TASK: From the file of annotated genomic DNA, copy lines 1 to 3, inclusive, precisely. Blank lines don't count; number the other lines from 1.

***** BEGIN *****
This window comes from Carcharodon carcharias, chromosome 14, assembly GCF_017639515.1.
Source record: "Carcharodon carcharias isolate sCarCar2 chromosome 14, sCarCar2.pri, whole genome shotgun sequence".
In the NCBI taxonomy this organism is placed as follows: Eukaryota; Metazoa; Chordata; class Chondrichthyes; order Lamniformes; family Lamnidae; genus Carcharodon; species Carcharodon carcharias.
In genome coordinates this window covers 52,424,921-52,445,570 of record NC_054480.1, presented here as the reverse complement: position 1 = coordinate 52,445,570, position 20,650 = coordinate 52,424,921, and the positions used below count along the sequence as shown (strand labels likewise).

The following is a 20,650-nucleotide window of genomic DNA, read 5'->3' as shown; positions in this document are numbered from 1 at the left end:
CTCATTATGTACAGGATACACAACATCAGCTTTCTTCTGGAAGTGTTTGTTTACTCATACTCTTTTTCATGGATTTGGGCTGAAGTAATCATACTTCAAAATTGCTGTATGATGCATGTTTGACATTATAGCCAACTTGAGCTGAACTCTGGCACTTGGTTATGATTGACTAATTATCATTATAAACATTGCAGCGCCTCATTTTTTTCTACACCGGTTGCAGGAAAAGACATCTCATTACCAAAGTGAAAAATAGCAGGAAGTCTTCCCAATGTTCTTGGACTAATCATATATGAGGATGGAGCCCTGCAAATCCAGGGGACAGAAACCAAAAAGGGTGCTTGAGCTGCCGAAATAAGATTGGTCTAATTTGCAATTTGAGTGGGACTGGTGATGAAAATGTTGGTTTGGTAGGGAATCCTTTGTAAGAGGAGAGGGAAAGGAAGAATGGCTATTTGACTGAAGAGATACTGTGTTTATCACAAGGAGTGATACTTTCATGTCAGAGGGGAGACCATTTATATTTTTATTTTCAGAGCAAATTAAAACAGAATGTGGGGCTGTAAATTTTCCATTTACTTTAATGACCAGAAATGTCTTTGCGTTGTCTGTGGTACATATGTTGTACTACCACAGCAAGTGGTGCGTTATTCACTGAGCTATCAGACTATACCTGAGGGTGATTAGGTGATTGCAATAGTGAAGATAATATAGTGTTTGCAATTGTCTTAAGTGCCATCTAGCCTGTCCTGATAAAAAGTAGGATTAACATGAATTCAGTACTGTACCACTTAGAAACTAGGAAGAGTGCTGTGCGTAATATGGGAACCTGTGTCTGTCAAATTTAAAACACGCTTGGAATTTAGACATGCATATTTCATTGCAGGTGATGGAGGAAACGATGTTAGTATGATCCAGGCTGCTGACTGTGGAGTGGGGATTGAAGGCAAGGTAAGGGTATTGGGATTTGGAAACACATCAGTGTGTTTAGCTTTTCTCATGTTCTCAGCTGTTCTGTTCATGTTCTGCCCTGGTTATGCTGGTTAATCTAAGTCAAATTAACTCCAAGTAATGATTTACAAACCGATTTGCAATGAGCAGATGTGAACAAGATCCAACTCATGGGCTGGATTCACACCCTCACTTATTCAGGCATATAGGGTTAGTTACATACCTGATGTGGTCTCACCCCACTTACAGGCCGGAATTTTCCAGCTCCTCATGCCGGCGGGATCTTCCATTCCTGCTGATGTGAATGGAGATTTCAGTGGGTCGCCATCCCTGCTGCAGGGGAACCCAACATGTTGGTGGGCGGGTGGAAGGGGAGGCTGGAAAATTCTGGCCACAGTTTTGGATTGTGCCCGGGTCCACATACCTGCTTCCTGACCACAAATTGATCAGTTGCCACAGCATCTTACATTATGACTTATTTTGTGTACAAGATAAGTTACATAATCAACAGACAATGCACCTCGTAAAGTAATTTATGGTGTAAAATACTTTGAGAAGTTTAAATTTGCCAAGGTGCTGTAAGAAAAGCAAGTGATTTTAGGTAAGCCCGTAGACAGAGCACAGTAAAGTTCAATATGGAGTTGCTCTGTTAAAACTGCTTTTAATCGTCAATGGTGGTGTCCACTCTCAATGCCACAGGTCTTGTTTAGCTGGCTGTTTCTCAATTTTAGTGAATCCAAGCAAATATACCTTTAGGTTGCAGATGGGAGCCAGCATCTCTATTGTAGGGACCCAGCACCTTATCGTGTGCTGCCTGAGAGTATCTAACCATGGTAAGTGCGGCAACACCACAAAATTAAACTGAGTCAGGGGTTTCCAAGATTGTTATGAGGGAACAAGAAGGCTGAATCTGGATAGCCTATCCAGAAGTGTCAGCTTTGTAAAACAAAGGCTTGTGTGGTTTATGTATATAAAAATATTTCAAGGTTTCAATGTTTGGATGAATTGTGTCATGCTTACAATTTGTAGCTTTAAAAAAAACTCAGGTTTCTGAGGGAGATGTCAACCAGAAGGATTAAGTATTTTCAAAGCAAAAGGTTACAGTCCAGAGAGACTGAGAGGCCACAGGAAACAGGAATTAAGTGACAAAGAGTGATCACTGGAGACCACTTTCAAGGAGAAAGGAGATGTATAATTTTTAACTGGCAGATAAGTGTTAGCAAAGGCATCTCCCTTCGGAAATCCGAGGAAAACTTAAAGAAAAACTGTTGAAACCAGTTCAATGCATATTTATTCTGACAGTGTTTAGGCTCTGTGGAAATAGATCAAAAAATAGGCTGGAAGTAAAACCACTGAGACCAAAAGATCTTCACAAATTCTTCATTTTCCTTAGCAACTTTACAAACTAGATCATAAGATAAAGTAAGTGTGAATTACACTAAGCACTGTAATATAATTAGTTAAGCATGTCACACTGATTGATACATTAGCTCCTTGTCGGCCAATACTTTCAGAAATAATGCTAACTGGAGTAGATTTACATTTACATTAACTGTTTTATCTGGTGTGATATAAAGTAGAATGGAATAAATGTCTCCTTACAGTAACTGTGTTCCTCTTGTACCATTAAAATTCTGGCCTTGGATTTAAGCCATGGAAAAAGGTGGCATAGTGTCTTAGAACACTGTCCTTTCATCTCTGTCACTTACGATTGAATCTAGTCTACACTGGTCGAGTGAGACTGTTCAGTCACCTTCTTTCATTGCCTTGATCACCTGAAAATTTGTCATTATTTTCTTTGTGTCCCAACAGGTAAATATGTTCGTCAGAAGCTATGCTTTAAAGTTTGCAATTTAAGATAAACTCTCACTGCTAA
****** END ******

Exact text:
This window comes from Carcharodon carcharias, chromosome 14, assembly GCF_017639515.1.
Source record: "Carcharodon carcharias isolate sCarCar2 chromosome 14, sCarCar2.pri, whole genome shotgun sequence".
In the NCBI taxonomy this organism is placed as follows: Eukaryota; Metazoa; Chordata; class Chondrichthyes; order Lamniformes; family Lamnidae; genus Carcharodon; species Carcharodon carcharias.